About a year or so ago, Personal Capital added a retirement planner feature. This projects portfolio longevity based on statistics of historical returns and target spending aka a Monte Carlo type analysis. It’s pretty slick. (However, I think rolling windows based on historical data provides a more realistic outcome. See cFIREsim for this.)
This tool reports a 99% chance that our portfolio will support our goals, which is nice to know. It never hurts to get another perspective, especially if that perspective says you have some work to do.
I strongly advocate a DIY approach to investments with low-cost index funds. But there are people who prefer to have a person or team managing their portfolios. For this, Personal Capital offers investment and wealth management services.
Fees are lower than traditional financial advisors, but are about 6x the cost of a robovisor and 15x the cost of our portfolio. Therefore I feel 6-15x stronger about using these services as I do about robovisors.
On occasion PC will call users and ask if they are interested in using their investment or wealth services. I haven’t answered a single one of these calls as I’m always in another time zone. Others have, and just said they prefer to manage their own investments.
Common Questions & Room For Improvement
Over the past few years I’ve heard 3 common questions from readers about using Personal Capital
1 – Isn’t PC a startup? What if they go out of business?
I used Amazon.com and Netflix long before they were profitable. I’m not aware of PCs financial status, but I like their tools so I use them. Hopefully their business grows, I like to see quality stuff succeed.
2 – Is this secure?
Usually this question is asked in regards to having a single login to access multiple accounts at different companies.
Yes, it is secure. There is no option to buy/sell/transfer funds from any accounts through PC, and all account access is managed by Yodlee which all of the big banks are using anyway. (No passwords are actually stored on PC servers.)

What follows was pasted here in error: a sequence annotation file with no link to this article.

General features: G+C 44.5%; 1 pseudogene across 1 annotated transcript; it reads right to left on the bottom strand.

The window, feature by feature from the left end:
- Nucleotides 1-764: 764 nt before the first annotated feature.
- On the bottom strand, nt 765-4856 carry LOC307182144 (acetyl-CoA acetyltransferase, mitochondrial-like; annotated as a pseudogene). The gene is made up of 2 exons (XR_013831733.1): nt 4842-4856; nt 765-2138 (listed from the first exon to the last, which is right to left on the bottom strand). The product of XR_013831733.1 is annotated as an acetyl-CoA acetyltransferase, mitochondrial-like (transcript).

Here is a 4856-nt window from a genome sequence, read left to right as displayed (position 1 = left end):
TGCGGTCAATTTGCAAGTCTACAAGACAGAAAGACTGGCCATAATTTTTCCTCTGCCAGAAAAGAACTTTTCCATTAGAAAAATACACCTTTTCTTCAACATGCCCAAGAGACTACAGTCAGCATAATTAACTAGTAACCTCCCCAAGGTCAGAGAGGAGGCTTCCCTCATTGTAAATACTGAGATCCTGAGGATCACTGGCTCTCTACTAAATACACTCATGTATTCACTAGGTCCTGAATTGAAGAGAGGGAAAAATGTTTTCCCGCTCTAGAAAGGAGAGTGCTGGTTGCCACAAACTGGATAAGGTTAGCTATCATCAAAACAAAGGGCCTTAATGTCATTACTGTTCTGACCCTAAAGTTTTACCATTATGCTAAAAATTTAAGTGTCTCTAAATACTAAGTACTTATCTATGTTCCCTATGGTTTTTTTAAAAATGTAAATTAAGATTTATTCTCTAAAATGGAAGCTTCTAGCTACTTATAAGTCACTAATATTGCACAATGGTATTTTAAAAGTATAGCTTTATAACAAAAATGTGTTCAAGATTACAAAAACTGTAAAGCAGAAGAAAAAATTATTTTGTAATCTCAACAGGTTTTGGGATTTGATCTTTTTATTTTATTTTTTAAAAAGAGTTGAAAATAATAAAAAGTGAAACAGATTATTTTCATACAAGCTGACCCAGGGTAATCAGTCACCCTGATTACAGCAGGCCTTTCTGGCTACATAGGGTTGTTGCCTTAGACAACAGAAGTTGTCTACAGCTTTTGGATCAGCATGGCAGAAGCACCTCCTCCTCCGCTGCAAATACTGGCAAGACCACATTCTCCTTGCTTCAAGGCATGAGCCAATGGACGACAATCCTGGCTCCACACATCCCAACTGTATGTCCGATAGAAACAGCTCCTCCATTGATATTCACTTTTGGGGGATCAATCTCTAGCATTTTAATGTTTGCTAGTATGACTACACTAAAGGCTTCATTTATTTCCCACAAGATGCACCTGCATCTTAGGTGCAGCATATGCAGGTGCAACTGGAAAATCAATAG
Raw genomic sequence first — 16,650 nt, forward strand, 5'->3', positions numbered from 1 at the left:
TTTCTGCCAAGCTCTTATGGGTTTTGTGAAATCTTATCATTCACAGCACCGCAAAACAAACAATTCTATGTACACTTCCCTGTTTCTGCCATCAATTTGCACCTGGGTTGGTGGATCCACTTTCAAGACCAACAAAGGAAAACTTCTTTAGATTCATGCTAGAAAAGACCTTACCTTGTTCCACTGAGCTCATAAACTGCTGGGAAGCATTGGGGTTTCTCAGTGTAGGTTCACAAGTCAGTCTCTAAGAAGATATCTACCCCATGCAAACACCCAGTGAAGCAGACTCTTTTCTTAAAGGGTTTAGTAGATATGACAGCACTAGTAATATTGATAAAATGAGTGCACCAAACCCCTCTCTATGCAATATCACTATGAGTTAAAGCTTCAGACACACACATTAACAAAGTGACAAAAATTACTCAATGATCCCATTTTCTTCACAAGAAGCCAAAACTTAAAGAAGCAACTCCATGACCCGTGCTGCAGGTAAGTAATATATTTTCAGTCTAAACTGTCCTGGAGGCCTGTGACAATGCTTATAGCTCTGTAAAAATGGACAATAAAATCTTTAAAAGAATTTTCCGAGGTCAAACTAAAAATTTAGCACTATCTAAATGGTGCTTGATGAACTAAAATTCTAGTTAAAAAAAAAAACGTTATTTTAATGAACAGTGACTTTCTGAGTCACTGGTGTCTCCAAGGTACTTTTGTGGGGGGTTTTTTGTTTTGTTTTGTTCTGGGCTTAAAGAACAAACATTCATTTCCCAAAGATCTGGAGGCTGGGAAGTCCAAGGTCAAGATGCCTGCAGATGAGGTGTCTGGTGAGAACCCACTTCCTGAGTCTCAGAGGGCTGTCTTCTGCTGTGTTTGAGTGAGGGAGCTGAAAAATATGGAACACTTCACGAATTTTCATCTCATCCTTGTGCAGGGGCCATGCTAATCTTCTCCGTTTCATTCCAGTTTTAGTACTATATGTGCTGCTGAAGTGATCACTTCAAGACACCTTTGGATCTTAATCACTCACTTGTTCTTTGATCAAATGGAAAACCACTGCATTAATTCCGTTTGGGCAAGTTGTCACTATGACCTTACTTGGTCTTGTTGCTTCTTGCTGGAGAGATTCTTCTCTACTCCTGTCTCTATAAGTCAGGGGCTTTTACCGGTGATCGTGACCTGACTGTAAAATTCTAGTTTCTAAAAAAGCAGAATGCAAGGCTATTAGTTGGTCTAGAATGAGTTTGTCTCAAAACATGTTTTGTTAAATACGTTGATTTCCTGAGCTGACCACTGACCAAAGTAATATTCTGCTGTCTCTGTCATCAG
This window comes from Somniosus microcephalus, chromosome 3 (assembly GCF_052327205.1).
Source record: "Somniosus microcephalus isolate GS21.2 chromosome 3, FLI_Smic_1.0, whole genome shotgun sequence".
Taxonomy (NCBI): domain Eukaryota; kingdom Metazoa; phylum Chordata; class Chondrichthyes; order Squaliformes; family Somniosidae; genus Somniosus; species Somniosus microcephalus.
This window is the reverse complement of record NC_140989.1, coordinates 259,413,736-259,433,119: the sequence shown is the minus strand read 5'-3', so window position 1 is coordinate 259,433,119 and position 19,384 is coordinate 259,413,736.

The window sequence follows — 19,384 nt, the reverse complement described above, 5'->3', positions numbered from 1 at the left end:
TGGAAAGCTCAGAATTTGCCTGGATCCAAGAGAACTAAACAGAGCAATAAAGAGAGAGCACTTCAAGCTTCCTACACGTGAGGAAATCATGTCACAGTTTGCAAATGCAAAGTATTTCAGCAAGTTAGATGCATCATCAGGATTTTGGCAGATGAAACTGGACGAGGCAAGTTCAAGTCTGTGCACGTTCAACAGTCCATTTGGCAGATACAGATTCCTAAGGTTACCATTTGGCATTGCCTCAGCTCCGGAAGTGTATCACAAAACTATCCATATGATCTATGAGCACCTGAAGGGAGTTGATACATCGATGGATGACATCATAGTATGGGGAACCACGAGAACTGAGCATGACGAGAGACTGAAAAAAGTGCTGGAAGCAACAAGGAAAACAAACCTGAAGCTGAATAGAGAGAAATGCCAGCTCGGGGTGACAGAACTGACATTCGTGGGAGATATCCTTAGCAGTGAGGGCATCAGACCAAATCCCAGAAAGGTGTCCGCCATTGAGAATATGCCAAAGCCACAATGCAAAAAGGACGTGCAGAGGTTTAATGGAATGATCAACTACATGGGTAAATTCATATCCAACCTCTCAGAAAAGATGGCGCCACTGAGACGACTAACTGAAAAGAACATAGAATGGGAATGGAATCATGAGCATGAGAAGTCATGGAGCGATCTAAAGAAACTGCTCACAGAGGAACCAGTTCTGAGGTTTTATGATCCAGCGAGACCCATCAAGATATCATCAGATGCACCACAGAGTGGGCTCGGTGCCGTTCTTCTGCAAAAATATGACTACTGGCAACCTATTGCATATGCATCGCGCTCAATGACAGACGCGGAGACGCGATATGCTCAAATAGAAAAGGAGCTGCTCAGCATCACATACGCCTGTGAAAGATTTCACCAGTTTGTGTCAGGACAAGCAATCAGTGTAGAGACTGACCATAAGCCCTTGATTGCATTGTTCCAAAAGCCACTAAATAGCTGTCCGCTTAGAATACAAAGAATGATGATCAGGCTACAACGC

Additionally, each device that you use is individually authorized. Only my personal laptop/phone have access.
And since we now have easy and regular access to all accounts, it is easy to see if anything looks out of place. I see that as a security improvement.
3 – is there anything I don’t like?
Yes. PC works best when all transactions are in electronic form such as credit cards, debit cards, online bill pay, and transfers. For cash transactions, I would like to be able to split transactions across multiple budget areas. Example: I withdraw $500 from the ATM and spend half on avocado toast and half on toys for Jr. Currently I can only categorize this $500 withdrawal as ATM/Cash, Child/Dependent, or Restaurants. It’s a minor thing, but it is what it is.
Over the years, I’ve tried many different methods of tracking income and expenses and optimizing investments. Personal Capital is a great option that is quick and easy to use. We are able to see our 20+ accounts across 13 different companies with a single login and a single Dashboard, with incredible detail just a click away. Plus the price is right.
Nowadays Personal Capital is my primary way of staying on top of our financial status. Maybe you will like it too. Click here to try it for free.